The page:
Is it a good idea to fast in order to lose weight?

More and more nutrition experts and dieters are slowly finding out one ultimate truth, and that is that most diet programs and nutrition plans out there are really fundamentally flawed. They all assume that you need to eat specific foods in specific time intervals to lose weight, while the basic formula of weight loss really is “The less food you put in your stomach, the less will stay there”. So, the easiest and fastest way to lose weight really is to eat less, and one of the more practical ways to accomplish that is fasting. Humans have been fasting for thousands of years for various health and religious reasons, and if you are thinking about using the health benefits of fasting to help with your weight loss, the main idea to keep in mind is that you should really be using intermittent fasting to accelerate weight loss. So intermittent fasting is really best used when you reach a weight loss plateau, or want to give your regular died an extra kick. Additionally, fasting is really simple and can help you detox, give your digestive tract a much needed break and reset the metabolism that’s been getting in a rut lately.

The main idea behind intermittent fasting is to think of it as a break that you can take between regular meals. You can use intermittent fasting as a way to make your body start burning fat by building up hunger, or just as a quick and dirty detox treatment. Intermittent fasting is also a great way to compensate for overeating that usually takes place during the holidays, birthdays and other special occasions, when most of us, no matter how good our usual diet is will tend to slip up and overeat on bad and calorie rich foods.

The easiest way to accomplish an intermittent fasting cycle based diet is to not follow the usual three to five meals per day pattern that most people live buy. If you think about it, there’s really no reason to eat every few hours, and eating constantly will just make it easy to overeat. The fact is, man never evolved to eat that often, and most modern man eat so often that most of us have really forgotten how hunger feels like. So to put your metabolism back into order, and also in order to trigger fat burning processes in your body to help you with weight loss, you can try intermittent fasting. The easiest way to accomplish this is to have an early supper, and not eat again before going to bed. Upon waking up the next day, you would not consume your first meal until later than usual, often after 13h. This way, you use the time spent asleep as the central portion of your fast, and quite easily eschew eating for a minimum of fourteen to sixteen hours. This window of time has been empirically shown to provide the best effects with the least effort, and it’s pretty easy to maintain it as well.

Protein for Weight Loss

Protein does play an important role in a healthy program for weight loss.  It is considered as building blocks as it is responsible for the growth and repair of tissue (especially muscle tissue) in the body as well as functions as enzymes, as transport carriers and as some hormones.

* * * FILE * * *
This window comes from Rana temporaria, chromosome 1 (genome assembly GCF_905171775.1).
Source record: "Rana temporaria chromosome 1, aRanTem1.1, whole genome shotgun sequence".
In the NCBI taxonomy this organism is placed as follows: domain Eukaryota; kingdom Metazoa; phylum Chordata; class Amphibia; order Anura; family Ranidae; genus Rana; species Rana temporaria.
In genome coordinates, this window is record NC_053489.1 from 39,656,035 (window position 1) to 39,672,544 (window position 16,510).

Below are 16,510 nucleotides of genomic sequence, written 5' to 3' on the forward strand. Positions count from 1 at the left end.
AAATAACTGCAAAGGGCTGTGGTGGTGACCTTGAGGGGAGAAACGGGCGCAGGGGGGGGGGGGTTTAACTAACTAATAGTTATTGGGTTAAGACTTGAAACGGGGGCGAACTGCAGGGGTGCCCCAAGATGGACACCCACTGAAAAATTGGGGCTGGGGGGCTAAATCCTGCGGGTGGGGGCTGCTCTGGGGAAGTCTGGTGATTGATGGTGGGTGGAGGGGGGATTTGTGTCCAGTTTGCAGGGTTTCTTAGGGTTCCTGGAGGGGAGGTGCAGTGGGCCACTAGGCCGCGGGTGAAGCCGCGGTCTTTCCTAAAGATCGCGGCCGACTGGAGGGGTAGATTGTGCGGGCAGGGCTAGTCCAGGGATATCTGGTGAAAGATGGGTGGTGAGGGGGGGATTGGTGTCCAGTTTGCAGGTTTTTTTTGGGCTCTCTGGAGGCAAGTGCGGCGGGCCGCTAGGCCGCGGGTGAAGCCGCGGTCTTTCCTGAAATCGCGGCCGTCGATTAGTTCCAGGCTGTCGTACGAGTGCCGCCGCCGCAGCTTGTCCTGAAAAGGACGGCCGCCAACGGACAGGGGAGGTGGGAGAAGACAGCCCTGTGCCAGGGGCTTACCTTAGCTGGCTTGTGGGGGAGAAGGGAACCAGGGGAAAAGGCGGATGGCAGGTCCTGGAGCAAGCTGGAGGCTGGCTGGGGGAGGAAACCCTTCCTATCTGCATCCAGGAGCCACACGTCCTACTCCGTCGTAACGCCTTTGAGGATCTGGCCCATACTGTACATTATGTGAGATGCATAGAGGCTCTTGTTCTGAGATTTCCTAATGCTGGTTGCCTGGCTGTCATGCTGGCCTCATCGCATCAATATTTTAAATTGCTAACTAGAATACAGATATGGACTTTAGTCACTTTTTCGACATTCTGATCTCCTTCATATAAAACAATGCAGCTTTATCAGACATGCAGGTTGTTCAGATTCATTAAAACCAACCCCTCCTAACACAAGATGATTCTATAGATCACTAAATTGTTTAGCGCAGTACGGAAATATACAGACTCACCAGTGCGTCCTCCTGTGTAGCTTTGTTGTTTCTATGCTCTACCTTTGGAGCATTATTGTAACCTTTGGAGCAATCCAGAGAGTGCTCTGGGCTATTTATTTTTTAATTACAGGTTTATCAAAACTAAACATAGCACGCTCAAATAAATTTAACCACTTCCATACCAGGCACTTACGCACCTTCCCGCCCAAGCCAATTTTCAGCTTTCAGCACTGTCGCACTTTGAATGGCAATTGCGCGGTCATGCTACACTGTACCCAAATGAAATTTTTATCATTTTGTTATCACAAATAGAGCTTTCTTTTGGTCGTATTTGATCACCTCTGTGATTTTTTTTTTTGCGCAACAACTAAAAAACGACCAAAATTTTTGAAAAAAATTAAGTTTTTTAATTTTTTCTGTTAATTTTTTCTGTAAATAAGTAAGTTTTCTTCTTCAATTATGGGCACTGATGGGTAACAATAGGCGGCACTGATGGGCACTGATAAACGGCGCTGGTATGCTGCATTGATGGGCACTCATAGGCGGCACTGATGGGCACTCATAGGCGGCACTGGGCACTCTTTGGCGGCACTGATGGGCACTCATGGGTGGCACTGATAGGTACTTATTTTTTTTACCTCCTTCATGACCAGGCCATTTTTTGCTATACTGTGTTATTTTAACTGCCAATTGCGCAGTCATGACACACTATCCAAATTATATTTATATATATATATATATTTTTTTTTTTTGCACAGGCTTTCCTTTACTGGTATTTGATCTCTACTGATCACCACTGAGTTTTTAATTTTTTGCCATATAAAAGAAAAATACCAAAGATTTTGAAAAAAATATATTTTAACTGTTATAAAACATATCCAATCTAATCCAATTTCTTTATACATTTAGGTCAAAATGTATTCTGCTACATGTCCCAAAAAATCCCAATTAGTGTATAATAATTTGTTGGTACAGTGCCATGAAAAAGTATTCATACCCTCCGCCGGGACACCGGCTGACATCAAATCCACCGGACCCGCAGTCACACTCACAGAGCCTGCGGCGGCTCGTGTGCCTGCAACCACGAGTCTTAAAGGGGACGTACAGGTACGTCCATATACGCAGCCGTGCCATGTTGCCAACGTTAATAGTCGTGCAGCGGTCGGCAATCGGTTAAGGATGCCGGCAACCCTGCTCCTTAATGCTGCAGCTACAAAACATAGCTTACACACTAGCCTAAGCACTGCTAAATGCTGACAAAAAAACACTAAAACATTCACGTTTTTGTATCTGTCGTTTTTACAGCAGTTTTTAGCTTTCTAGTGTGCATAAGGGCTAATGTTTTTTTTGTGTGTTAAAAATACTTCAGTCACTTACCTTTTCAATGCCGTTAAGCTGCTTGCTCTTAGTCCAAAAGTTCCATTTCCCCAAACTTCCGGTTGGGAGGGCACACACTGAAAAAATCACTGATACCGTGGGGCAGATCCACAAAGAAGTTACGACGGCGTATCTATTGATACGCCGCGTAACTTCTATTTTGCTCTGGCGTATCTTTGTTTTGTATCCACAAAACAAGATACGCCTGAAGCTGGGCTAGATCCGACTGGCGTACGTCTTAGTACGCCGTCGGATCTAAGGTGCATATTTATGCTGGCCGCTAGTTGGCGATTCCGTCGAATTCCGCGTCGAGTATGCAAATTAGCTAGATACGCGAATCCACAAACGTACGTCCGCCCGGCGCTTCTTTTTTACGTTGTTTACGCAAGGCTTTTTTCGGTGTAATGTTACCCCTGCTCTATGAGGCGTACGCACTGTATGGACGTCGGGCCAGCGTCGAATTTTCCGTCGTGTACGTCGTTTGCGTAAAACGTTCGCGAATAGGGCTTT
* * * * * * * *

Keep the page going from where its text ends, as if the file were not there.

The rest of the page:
We need to eat protein in a healthy program for weight loss as protein has the highest thermogenic effect if compared to carbohydrate and fat.  Thermogenic effect refers to the calorie-burning process of digestion. It occurs when protein molecule is simplified to amino acids, carbohydrate to simple sugar, and fat to fatty acids.

Studies revealed that it took as much as 30% of the calorie value of protein to break down to acid amino, while it took only 2% of the calorie value of fat to break down to fatty acids.  This means for every 1000 calories of protein we consume, 300 calories are used in digest process, leaving only 700 calories for body usage. Isn’t it pretty cool? We only have 700 calories counted for every 1000 calories of protein we eat.  That is why you must include protein in your program for weight loss.

Put in another word. You can say that your metabolic rate will increase by up to 5% in response to eating fats.  When you consume carbohydrates, your metabolic rate will increase by approximately 10%, and protein can increase your metabolism by up to a whopping 30%.  So, I guess you won’t feel surprised next time if you are asked to consume protein in your program for weight loss.

Do not get me wrong.  You are not supposed to discount your carbohydrates and fat consumption for optimal results in your program for weight loss.  Please refer my essential nutrients articles for suggested nutrients proportions in a healthy program for weight loss.

Protein we should consider in a program for weight loss

Let’s go further about protein if you want to include protein in your program for weight loss.  Proteins are complex organic compounds and broken down in either essential or nonessential amino acids. Our bodies need about 20 amino acids for the synthesis of its proteins. Our bodies do make some amino acids, but there are 9 amino acids we must obtain through food sources.

Proteins from animal sources, such as fish, eggs, milk, meat, and cheese are sources of complete proteins, as they provide all 9 indispensable amino acids in adequate amounts.  Proteins from plant-based sources such as grains, fruits, vegetables, nuts and seeds tend to be deficient in one or more of the indispensable amino acids and thus considered incomplete proteins.  Incomplete proteins can be combined to make a complete protein.  Rice and beans, milk and wheat cereal, and corn and beans are examples of these combinations.